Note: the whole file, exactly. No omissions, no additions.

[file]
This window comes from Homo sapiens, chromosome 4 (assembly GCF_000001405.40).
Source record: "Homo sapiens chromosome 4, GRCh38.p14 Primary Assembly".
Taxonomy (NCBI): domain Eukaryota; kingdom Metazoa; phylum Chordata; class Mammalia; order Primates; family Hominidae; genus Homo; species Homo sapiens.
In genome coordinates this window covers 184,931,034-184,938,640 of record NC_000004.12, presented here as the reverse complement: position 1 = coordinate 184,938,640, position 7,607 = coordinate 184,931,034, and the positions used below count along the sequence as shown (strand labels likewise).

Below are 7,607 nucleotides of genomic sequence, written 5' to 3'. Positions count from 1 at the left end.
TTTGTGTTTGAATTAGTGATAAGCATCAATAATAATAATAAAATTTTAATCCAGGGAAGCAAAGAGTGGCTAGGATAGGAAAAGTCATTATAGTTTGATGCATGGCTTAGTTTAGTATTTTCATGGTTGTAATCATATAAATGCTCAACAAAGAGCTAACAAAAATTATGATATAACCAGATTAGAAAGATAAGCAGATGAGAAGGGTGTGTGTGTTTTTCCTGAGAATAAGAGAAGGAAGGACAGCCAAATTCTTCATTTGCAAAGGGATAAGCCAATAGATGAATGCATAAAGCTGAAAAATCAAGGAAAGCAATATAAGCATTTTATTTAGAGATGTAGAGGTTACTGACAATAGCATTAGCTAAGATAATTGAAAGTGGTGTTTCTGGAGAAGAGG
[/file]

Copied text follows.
This window comes from Homo sapiens, chromosome 4 (assembly GCF_000001405.40).
Source record: "Homo sapiens chromosome 4, GRCh38.p14 Primary Assembly".
Taxonomy (NCBI): domain Eukaryota; kingdom Metazoa; phylum Chordata; class Mammalia; order Primates; family Hominidae; genus Homo; species Homo sapiens.
In genome coordinates this window covers 184,931,034-184,938,640 of record NC_000004.12, presented here as the reverse complement: position 1 = coordinate 184,938,640, position 7,607 = coordinate 184,931,034, and the positions used below count along the sequence as shown (strand labels likewise).

Below are 7,607 nucleotides of genomic sequence, written 5' to 3'. Positions count from 1 at the left end.
TTTGTGTTTGAATTAGTGATAAGCATCAATAATAATAATAAAATTTTAATCCAGGGAAGCAAAGAGTGGCTAGGATAGGAAAAGTCATTATAGTTTGATGCATGGCTTAGTTTAGTATTTTCATGGTTGTAATCATATAAATGCTCAACAAAGAGCTAACAAAAATTATGATATAACCAGATTAGAAAGATAAGCAGATGAGAAGGGTGTGTGTGTTTTTCCTGAGAATAAGAGAAGGAAGGACAGCCAAATTCTTCATTTGCAAAGGGATAAGCCAATAGATGAATGCATAAAGCTGAAAAATCAAGGAAAGCAATATAAGCATTTTATTTAGAGATGTAGAGGTTACTGACAATAGCATTAGCTAAGATAATTGAAAGTGGTGTTTCTGGAGAAGAGG